Recovery cafe volunteers prepping coffee in the kitchen.Córdova and a Recovery Café volunteer helps Culinary and Nutrition Coordinator Tadashi Oguchi prep lunch in the kitchen. Photo by Robert Bain.

Though members could not visit the cafe in person from March 2020 until June 2021, the healing community remained intact. Córdova restructured their food program so members could pick up boxed meals. Volunteers also dropped off fresh food at homeless encampments. Recovery support meetings transitioned online so members could gather regularly, share stories and remain committed to their mental and physical well-being.

When the Café got cleared to safely re-open in summer 2021, Córdova says that members returned, seeking fellowship, on day one.

“When we reopened, one of our members came up to me in tears, having heard about the potential threat of the Delta variant,” she says. “She was really afraid that we’re going to have to shut down again. She said, ‘I know I will not survive if I can’t come to a place like this.’ The Recovery Café is a life raft.”

Addressing systemic inequities

The pandemic offered Córdova the chance to focus on expanding the Recovery Café model across the state. Modeled after the original Recovery Café in Seattle, the San José location was the only California branch until this past year. Thanks in part to her efforts, there are now Recovery Cafés filing for nonprofit status in Gilroy, Santa Cruz and San Francisco, with plans for additional branches in Hayward, Oakland and Orange County. 

Recovery cafe volunteers chatting in the sitting area.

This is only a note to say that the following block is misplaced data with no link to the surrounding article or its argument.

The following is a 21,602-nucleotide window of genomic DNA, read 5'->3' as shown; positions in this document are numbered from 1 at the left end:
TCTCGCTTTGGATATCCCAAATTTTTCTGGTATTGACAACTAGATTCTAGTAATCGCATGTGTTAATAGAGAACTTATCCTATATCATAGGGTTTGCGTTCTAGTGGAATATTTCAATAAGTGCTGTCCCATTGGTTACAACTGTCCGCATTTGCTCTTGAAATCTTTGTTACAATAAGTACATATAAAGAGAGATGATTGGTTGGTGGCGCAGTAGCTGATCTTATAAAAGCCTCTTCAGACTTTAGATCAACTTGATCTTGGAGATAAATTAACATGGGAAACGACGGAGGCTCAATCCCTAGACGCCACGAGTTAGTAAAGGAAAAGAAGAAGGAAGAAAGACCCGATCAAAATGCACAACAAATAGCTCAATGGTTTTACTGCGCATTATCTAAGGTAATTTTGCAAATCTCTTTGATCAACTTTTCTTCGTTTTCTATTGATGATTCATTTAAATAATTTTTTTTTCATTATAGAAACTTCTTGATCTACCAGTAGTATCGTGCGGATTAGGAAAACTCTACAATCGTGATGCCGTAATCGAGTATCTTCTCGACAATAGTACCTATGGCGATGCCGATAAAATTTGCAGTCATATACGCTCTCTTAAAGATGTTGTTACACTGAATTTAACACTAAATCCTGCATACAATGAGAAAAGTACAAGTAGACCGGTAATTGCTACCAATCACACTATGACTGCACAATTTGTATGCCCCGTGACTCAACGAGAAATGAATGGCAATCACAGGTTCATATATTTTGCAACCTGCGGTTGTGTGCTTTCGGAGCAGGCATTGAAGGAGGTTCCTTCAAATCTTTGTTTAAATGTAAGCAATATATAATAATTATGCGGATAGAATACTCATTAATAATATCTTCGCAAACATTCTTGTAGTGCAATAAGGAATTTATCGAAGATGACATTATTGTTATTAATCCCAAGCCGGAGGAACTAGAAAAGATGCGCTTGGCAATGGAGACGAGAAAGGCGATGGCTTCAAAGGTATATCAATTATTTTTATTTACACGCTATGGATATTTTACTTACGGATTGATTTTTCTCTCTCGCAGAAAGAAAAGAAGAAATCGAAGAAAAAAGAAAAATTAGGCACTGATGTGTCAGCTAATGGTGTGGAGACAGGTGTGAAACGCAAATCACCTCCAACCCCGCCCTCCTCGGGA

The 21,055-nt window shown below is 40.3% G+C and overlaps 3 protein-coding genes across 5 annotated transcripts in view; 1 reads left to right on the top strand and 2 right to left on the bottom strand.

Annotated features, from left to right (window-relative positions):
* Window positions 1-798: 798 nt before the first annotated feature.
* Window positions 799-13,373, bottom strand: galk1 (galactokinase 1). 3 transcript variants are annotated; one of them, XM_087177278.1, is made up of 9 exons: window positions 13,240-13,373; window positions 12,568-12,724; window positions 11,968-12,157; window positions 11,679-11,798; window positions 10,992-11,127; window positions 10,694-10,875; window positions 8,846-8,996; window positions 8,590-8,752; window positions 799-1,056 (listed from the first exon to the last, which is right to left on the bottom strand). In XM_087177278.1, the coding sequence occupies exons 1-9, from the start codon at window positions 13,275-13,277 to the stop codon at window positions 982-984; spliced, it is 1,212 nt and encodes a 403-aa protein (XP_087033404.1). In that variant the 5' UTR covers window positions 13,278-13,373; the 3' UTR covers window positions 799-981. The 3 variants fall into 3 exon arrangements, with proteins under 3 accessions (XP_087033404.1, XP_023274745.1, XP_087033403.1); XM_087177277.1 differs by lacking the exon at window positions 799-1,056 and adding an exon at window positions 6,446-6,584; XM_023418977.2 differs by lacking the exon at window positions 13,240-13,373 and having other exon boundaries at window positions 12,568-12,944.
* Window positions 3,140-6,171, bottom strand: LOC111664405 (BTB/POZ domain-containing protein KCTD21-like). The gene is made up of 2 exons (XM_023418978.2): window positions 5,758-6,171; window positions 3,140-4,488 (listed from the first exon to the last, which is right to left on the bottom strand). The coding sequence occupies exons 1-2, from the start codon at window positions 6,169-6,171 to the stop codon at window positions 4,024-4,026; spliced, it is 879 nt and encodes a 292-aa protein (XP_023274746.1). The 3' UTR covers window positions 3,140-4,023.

Recovery Café members can choose from classes, activities and skill-building workshops at the downtown location. Photo by Robert Bain.

While Córdova sees growth as an essential next step for the Recovery Café, the push to expand was fueled in part by the national dialogue about police reform sparked by the 2020 murder of George Floyd. By offering free mental health and recovery services, places like Recovery Café can address community needs that are otherwise delegated directly to the police.

“A lot of our referrals have come out of the criminal justice system, both from Santa Clara County’s reentry program and from the county’s collaborative courts program, which works with therapeutic and restorative justice,” she says. “All the people that the cafes serve have experienced some kind of trauma and often racism or racist acts have exacerbated that trauma. That’s why we are hoping to provide more training for our staff and volunteers.”

As a member of the Silicon Valley Council for Nonprofits, Córdova has been involved in their efforts to address racial equity.

“We’re advocating at both the city and county level for redistributing funds, so there are non-police responses to behavioral health crises,” she adds. “As a network, we’ve been brainstorming ways to use our platforms to address systemic racism and how it impacts trauma.”

These ongoing initiatives reflect the cafe’s mission to be as inclusive and restorative as possible, Córdova says. While membership is free to the public, members are expected to find ways to give back. That can mean accessing barista training at the cafe to serve others coffee and meals, helping with janitorial needs, leading recovery circles or proposing skill-building workshops. 

There is perhaps no greater symbol of the cafe’s enduring impact than the certificates members receive upon completion of eight-week classes and training. The certificates are especially meaningful for members who have never earned a diploma, she says.

“We are a healing community, not only for those who show up as members but for our volunteers and staff,” she says. “There are a lot of things in the world today that have made things difficult for individuals, and even for us globally, but I still believe that people can transform their lives.”

Learn more about the Recovery Café San José.